Increased competition within the Lifetime mortgage equity release markets, has led to interest rates becoming increasingly competitive.
Currently starting from 2.41% AER for the lowest loan to value plans, with interest rates increasing up to 6.47% AER for the highest loan to value plans.
The majority of lifetime mortgage plans are typically arranged between 3% AER and 4.5% AER.
There is a direct link between the interest rate and the ratio of loan to value borrowing, so to secure the best interest rate you need to be borrowing less than the maximum amount available to you. If you borrow the maximum that you can, the interest rate is likely to be around 6%.
Equity release lifetime mortgage products can be either interest only or roll up interest mortgages.
With an interest only lifetime mortgage, you will pay the monthly interest as it is accrued. This means that the outstanding balance never changes as the amount owed at any time will be the original loan amount.
Customers who do not want to make any payments at all can roll up their interest throughout the whole term of their mortgage.
This means interest is added onto the debt each month. The outstanding balance will therefore increase over the life of the mortgage as interest is charged on the full amount owed.
This is known as compound interest as interest is charged, not only on the original loan, but also on the interest that has been applied to date. Depending on the term of the loan, this could build up over time to a substantial sum over and above the original loan amount.
The rates available to you will depend on how much you want to borrow compared with the value of your home. This is known as the loan to value ratio (LTV)). The lowest LTVs qualify for the best rates so borrowing less money will mean that you can access better rates.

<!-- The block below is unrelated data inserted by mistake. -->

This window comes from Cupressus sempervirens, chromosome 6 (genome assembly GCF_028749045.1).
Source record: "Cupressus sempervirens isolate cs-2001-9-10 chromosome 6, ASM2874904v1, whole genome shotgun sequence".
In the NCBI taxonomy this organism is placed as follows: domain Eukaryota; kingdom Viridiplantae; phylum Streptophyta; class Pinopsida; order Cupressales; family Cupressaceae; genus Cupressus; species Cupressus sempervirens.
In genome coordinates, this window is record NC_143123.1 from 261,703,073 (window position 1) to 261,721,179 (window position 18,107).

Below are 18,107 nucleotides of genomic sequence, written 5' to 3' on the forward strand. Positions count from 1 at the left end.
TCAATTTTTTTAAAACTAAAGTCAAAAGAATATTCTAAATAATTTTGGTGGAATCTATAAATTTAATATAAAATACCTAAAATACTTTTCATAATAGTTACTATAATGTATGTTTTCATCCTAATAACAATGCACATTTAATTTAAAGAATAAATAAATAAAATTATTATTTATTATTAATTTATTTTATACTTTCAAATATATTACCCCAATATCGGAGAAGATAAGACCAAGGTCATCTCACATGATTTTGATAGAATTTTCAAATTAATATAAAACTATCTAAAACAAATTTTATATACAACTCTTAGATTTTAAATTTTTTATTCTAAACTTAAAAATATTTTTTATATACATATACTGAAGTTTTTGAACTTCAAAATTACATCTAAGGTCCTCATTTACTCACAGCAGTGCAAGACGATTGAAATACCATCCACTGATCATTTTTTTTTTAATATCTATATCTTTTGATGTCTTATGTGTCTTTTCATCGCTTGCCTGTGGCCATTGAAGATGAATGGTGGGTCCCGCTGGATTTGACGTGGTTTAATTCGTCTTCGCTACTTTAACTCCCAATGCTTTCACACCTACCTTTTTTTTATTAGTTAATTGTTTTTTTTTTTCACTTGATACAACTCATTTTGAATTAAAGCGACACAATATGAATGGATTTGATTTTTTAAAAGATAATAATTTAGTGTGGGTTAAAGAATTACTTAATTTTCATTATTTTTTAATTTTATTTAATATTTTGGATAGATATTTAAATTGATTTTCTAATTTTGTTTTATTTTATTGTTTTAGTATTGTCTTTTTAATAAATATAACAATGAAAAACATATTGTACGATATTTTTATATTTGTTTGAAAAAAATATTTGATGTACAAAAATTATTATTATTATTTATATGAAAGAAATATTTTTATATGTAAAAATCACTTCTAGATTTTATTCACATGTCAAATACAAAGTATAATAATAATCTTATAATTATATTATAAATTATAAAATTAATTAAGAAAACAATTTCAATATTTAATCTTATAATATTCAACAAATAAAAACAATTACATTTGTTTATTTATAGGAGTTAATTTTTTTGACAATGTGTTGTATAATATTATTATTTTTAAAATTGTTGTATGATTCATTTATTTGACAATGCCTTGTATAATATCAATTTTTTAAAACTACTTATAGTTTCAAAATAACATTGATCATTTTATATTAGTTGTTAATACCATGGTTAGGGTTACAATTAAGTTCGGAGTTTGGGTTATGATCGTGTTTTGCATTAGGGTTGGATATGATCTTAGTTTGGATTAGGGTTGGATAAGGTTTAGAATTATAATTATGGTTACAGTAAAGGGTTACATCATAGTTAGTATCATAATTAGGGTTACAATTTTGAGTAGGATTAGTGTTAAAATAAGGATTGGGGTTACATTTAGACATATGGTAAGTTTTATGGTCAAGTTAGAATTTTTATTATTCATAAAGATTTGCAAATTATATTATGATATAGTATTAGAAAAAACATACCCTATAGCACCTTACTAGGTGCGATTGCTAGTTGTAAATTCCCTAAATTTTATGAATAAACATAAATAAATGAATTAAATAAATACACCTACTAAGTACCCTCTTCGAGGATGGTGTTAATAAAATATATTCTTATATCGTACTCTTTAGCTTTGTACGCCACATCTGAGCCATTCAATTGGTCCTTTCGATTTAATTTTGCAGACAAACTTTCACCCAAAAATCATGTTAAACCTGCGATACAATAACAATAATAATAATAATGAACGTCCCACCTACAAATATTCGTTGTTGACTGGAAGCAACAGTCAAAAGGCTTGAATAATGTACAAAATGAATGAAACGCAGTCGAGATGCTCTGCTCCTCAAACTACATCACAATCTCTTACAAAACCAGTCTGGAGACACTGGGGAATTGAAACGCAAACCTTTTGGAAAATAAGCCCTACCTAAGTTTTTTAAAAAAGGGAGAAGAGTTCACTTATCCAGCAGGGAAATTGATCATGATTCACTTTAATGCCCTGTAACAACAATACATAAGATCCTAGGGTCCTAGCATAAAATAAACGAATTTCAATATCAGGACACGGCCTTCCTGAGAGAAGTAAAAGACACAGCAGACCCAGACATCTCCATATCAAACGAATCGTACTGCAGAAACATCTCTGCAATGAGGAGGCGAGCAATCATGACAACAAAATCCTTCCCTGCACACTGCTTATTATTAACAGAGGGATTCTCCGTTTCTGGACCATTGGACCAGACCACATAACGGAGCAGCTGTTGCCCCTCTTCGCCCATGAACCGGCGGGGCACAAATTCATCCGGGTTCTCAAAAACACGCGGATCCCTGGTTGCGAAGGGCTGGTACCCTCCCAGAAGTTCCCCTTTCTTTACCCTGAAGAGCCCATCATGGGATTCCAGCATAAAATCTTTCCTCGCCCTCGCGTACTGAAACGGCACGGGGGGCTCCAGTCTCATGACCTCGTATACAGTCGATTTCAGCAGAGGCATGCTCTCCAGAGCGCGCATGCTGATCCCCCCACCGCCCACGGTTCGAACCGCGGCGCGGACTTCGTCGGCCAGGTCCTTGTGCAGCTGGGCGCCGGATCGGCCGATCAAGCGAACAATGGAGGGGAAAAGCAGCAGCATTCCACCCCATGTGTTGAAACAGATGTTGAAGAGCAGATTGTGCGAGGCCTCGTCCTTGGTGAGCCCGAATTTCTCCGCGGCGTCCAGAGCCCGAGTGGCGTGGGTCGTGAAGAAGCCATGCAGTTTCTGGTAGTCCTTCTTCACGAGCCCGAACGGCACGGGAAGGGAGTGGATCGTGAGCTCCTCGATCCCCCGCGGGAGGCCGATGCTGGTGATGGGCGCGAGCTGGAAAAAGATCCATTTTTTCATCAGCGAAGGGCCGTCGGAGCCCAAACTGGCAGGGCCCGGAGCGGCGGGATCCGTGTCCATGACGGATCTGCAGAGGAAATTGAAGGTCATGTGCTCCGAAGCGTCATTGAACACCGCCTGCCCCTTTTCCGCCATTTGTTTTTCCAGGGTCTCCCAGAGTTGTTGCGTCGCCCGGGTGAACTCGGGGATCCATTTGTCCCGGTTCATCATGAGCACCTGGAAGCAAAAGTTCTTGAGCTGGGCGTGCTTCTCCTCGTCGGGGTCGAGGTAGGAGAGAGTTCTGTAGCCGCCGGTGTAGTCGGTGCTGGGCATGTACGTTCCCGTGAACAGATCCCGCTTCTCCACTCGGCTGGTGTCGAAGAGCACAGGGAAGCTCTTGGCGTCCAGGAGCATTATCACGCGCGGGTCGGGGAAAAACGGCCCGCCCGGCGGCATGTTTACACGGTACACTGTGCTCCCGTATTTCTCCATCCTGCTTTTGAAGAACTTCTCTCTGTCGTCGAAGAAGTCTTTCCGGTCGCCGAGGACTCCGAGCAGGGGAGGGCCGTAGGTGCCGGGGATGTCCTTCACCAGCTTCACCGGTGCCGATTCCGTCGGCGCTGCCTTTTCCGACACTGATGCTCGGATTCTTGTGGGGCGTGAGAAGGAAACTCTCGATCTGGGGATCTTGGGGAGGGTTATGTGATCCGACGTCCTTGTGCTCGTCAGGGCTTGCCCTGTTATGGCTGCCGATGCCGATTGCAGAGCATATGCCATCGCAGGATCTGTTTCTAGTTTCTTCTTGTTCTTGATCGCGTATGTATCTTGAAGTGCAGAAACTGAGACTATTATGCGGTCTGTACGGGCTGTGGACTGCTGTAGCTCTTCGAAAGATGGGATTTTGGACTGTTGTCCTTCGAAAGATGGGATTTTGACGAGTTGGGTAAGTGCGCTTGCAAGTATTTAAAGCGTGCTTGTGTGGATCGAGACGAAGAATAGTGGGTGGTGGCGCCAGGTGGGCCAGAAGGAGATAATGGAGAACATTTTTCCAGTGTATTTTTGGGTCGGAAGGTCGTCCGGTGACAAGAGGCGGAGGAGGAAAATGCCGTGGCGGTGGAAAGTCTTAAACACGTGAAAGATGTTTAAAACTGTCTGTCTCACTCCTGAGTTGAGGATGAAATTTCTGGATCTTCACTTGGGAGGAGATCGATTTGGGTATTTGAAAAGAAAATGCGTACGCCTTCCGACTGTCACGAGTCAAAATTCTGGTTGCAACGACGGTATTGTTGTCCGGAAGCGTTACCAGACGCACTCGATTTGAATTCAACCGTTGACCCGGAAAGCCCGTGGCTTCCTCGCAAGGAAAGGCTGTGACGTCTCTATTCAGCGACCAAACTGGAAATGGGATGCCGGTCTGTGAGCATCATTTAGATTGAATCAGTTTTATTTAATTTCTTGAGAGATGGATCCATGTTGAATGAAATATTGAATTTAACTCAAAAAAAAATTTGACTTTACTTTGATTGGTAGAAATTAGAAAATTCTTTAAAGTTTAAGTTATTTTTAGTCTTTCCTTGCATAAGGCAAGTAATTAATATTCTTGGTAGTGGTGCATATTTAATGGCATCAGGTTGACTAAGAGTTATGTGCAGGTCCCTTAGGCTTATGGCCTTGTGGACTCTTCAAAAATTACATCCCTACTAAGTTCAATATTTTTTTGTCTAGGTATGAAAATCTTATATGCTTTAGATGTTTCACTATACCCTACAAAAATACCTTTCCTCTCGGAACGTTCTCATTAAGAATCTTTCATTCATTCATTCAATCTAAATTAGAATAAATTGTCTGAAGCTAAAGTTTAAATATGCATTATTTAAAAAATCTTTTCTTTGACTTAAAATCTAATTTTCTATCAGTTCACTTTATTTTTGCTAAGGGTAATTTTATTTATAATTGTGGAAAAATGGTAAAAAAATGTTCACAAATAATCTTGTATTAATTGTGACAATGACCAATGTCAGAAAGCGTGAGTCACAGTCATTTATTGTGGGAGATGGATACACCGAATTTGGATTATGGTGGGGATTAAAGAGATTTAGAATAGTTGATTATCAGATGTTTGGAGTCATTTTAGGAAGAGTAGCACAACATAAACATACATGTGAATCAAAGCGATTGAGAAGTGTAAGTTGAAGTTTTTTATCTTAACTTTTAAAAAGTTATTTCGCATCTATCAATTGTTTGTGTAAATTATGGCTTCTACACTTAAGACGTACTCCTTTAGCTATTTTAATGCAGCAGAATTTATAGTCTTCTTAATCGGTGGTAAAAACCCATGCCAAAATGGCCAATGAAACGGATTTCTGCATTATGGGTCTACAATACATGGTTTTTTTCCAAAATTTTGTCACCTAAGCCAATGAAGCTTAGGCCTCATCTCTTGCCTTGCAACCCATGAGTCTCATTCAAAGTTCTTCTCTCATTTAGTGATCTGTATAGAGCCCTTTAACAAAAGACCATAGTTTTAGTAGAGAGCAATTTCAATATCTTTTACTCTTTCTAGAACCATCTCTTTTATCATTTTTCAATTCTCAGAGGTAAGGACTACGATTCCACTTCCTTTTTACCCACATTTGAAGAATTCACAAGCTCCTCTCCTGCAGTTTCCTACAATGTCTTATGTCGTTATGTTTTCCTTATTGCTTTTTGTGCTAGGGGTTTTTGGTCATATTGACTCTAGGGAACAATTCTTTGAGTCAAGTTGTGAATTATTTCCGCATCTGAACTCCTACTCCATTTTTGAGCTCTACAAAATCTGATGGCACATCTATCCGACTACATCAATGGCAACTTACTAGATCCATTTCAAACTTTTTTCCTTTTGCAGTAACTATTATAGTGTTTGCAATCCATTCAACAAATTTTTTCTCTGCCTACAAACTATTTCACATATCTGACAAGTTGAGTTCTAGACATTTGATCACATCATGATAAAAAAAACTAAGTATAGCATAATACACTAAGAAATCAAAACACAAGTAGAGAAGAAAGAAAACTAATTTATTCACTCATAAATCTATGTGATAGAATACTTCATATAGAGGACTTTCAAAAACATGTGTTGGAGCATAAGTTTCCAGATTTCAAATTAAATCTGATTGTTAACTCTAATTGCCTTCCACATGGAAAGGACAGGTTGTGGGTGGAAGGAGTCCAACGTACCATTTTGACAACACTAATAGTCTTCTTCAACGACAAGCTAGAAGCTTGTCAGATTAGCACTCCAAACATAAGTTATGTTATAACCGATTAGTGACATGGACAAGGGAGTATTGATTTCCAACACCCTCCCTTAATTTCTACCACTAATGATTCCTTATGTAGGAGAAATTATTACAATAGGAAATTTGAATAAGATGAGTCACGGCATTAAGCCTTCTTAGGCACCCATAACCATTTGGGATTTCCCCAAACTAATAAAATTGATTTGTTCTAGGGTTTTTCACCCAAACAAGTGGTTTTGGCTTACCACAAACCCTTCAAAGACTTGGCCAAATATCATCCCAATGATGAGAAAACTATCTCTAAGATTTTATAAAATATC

The amount you can borrow will depend on the age of the youngest borrower at the time of application. The older you are, the more you can borrow. The maximum that can usually be borrowed will be up to 60% of the value of your property.
All the lenders we use have a no negative equity guarantee with their plans, to give you the peace of mind that you will never owe more than your house is worth when it is sold. Any amount still outstanding on the loan will be written off by the lender and neither you nor your beneficiaries will be liable for any shortfall.
Some plans do include free valuations, so no fee is required on these.
Some plans do include free legal fees or a contribution.
An Early Redemption Charge (ERC) is a fee charged by the lender if you redeem a lifetime mortgage earlier than anticipated. An ERC may apply if you decide to sell the property and repay the loan.
Fixed term ERCs
Most lenders have fixed ERCs, which are a percentage of the outstanding balance and the percentages usually reduce over time.
For example, you may be required to pay an additional 5% of the balance if you repay the loan between years 1-5, but this might reduce to 3% between years 6-8. After a set period the ERCs may no longer apply.Gilt based ERCs
Some ERCs are conditional on the current gilt rate (these are British Government bonds). As these rates are variable, it is not possible to know how much the charge would be in advance. This type of ERC is less common.
Some lenders have specific special circumstances where they would not apply an ERC, such as in the event of downsizing.
Since November 2019, all lenders have to give 3 years protection to joint borrowers to protect them from ERCs when one of them dies or goes into care. This gives customers 3 years to make sure they want to carry on living in the home without their partner and gives them the opportunity to move somewhere else without financial penalty.
Some lifetime mortgage products charge a sizeable product fee. Whether or not this is worth paying depends on how much you are borrowing.
If you are borrowing a sizable amount of money it may be worth paying a product fee to secure a better rate. However, if you are only borrowing a small amount then you might be better off not paying a fee and opting for the higher interest rate.
To find out whether it is worth paying a fee, you need to compare the total amount you will be paying over the lifetime of the loan if a different interest rate was applied. If the savings you would make by paying a lower interest rate are more than the product fee, then it could make financial sense to pay the fee. It is important to review the quotes provided for any product to look at the breakdown in costs and how the outstanding balance changes over each year that the loan is in place.
Last updated: 29 January 2021 | © KIS Bridging Loans 2020